Turning a dangerous toxin into a biosensor

Some types of bacteria have the ability to punch holes into other cells and kill them. They do this by releasing specialized proteins called "pore-forming toxins" (PFTs) that latch onto the cell's membrane and form a tube-like ...

A new way to measure how water moves

When a chemical spills in the environment, it's important to know how quickly the spill will spread. If a farmer irrigates a crop, the person will need to know how fast the water should move through the soil and be absorbed ...

Nanoporous material nets contaminant from water

Barely visible material that looks like tiny grains of sand may hold the key to removing an invisible health threat that has contaminated water supplies across the country. Researchers at Pacific Northwest National Laboratory ...

Nuclear pore complex outer rings: No longer 'one size fits all'

In eukaryotic cells, the nucleus is walled off from the rest of the cell by the nuclear envelope. All transport into and out of the nucleus occurs via cylindrical channels called nuclear pore complexes (NPCs) that penetrate ...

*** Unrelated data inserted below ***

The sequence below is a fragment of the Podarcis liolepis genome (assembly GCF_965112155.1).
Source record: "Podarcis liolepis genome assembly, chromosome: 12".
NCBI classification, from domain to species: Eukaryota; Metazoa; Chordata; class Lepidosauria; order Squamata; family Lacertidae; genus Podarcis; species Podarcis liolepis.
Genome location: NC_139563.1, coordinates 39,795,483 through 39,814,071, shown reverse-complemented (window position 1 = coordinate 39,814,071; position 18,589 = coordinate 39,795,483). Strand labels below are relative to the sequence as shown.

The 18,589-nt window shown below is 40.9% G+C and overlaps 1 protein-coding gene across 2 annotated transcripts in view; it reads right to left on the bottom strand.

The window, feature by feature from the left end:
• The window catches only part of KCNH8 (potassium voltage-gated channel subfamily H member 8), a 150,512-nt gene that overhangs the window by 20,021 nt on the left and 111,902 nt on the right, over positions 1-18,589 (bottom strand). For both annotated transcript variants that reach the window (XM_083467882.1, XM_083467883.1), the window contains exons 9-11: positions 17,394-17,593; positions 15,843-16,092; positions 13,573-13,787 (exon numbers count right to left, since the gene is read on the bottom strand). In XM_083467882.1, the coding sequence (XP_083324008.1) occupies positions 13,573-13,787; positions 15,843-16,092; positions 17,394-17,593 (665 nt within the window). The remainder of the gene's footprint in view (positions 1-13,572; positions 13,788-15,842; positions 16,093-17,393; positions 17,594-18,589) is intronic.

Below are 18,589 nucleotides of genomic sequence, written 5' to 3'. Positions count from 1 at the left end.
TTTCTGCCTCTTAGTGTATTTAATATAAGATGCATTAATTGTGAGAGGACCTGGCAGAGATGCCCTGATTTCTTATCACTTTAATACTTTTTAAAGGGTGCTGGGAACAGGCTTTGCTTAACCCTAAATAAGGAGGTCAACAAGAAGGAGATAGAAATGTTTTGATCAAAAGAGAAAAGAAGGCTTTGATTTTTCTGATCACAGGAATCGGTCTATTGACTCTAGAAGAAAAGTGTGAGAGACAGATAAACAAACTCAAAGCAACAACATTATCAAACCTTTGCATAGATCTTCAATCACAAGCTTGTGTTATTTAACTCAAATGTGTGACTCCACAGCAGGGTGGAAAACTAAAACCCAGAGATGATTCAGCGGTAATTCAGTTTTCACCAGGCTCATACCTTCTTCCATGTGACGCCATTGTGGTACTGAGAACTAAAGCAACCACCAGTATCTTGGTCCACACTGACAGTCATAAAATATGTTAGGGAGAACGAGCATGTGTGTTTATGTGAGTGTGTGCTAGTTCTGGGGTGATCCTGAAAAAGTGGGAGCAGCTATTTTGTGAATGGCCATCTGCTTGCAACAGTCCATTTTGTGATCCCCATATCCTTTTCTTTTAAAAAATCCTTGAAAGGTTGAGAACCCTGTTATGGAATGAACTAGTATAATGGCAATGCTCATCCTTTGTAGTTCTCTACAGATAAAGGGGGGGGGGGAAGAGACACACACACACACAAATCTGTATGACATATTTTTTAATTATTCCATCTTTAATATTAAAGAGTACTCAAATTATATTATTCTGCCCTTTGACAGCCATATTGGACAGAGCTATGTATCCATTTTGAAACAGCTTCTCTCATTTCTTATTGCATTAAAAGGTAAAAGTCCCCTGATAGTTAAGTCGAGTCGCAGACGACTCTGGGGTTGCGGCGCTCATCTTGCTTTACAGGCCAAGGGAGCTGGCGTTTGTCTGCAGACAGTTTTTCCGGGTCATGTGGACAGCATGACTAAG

Let's mimic termite nests to keep human buildings cool

When it comes to building sustainable buildings, humans have a lot to learn from termites. A recent study that colleagues and I published in Science Advances explains how some African termites maintain cool and stable temperatures ...

Flies smell through a Gore-Tex system

A research group led by a scientist of the RIKEN Center for Biosystems Dynamics Research (BDR) has gained important insights into the nanopores that allow the fruit fly to detect chemicals in the air, and has identified the ...

Self-sorting through molecular geometries

Researchers at Kanazawa University report in Communications Chemistry that certain pentagonal and hexagonal organic molecules exhibit self-sorting. The effect can be used to grow multilayered tubular structures that preserve ...

page 1 from 6